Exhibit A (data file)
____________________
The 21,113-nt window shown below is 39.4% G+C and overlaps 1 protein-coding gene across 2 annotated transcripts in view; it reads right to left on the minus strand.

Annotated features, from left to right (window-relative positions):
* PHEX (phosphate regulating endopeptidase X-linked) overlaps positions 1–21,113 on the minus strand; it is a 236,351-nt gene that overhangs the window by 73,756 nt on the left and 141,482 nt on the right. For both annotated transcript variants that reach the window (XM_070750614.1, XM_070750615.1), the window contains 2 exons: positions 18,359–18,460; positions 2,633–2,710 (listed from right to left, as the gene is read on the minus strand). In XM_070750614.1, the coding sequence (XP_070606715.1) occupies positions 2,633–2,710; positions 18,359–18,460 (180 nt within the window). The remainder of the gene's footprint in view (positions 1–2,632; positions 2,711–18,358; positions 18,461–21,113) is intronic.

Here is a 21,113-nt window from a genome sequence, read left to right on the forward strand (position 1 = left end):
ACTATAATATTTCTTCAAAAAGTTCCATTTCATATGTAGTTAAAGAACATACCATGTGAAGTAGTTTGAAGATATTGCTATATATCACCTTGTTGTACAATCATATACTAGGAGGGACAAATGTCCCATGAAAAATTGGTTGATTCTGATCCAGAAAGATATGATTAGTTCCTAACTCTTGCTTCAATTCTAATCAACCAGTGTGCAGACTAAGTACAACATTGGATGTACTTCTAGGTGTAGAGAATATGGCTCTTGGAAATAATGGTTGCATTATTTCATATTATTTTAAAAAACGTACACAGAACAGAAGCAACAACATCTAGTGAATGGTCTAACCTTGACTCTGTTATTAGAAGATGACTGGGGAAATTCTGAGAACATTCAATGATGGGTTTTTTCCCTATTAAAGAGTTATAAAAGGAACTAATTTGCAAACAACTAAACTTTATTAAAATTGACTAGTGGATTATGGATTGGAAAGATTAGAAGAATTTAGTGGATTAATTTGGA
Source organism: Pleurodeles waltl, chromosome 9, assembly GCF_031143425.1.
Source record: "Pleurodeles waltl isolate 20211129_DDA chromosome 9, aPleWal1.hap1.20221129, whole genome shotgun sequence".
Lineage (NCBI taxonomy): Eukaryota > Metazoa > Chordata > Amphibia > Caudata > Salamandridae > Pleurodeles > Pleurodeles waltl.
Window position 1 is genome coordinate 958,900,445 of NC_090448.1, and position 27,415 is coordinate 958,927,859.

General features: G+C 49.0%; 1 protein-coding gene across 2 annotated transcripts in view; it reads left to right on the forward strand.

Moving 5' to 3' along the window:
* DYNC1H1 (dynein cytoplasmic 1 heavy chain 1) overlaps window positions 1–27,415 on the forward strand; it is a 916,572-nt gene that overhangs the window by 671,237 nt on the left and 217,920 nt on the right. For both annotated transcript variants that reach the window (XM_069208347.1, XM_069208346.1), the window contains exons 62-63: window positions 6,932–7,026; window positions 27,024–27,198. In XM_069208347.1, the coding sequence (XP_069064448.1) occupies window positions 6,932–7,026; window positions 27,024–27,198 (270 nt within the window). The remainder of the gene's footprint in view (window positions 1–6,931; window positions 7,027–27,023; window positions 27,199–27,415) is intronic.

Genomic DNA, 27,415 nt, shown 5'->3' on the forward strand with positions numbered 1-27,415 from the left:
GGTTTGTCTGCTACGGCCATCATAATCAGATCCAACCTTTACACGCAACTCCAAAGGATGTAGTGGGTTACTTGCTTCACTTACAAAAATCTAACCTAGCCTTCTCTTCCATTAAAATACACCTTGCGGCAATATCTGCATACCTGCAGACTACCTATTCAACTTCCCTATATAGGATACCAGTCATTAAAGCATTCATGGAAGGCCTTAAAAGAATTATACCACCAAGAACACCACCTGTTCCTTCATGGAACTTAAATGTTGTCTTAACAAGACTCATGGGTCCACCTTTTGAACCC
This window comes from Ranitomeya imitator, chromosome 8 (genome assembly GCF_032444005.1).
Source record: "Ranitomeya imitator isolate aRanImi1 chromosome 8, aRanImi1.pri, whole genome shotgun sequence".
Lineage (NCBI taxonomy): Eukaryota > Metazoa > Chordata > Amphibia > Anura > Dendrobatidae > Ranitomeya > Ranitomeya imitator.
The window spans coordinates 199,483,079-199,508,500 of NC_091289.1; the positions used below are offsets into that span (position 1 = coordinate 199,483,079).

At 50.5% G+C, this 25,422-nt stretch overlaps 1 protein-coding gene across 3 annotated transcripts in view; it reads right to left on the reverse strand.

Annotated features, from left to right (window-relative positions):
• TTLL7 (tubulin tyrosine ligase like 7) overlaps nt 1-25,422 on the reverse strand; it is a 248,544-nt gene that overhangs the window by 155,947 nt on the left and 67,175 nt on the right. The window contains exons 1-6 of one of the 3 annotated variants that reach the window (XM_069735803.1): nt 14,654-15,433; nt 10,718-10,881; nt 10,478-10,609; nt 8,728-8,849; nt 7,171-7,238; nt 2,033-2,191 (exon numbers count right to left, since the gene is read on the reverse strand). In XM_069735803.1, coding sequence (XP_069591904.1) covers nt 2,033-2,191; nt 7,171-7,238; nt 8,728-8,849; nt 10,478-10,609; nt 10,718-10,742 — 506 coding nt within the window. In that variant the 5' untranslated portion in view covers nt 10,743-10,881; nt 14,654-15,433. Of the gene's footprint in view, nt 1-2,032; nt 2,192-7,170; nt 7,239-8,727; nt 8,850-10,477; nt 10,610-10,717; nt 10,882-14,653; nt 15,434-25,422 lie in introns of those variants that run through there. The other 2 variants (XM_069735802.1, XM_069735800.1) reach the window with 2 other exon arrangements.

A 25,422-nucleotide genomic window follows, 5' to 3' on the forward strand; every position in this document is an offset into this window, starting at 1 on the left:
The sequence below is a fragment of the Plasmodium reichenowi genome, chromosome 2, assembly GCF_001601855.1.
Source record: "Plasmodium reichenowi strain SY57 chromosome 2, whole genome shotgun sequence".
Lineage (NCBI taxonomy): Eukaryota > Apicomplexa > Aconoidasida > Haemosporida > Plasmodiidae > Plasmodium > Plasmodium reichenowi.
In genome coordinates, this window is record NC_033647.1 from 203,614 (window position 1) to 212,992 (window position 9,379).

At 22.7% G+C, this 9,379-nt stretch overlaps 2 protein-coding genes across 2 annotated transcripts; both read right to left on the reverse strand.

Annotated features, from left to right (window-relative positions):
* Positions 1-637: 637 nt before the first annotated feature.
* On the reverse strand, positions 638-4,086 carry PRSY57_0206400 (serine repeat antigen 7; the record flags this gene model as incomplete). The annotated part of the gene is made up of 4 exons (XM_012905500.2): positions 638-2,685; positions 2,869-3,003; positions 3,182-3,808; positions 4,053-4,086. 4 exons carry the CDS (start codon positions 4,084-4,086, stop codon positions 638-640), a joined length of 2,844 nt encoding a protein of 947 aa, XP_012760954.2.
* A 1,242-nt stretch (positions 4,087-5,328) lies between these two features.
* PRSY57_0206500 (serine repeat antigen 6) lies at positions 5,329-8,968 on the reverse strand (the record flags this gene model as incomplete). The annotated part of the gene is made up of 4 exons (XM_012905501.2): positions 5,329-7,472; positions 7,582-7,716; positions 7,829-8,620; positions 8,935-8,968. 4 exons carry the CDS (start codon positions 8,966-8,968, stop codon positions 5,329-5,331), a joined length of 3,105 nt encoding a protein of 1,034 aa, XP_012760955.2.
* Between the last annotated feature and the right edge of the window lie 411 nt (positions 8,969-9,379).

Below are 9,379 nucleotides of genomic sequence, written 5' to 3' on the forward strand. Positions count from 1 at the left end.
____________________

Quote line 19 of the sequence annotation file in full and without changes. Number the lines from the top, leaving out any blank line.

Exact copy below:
At 50.5% G+C, this 25,422-nt stretch overlaps 1 protein-coding gene across 3 annotated transcripts in view; it reads right to left on the reverse strand.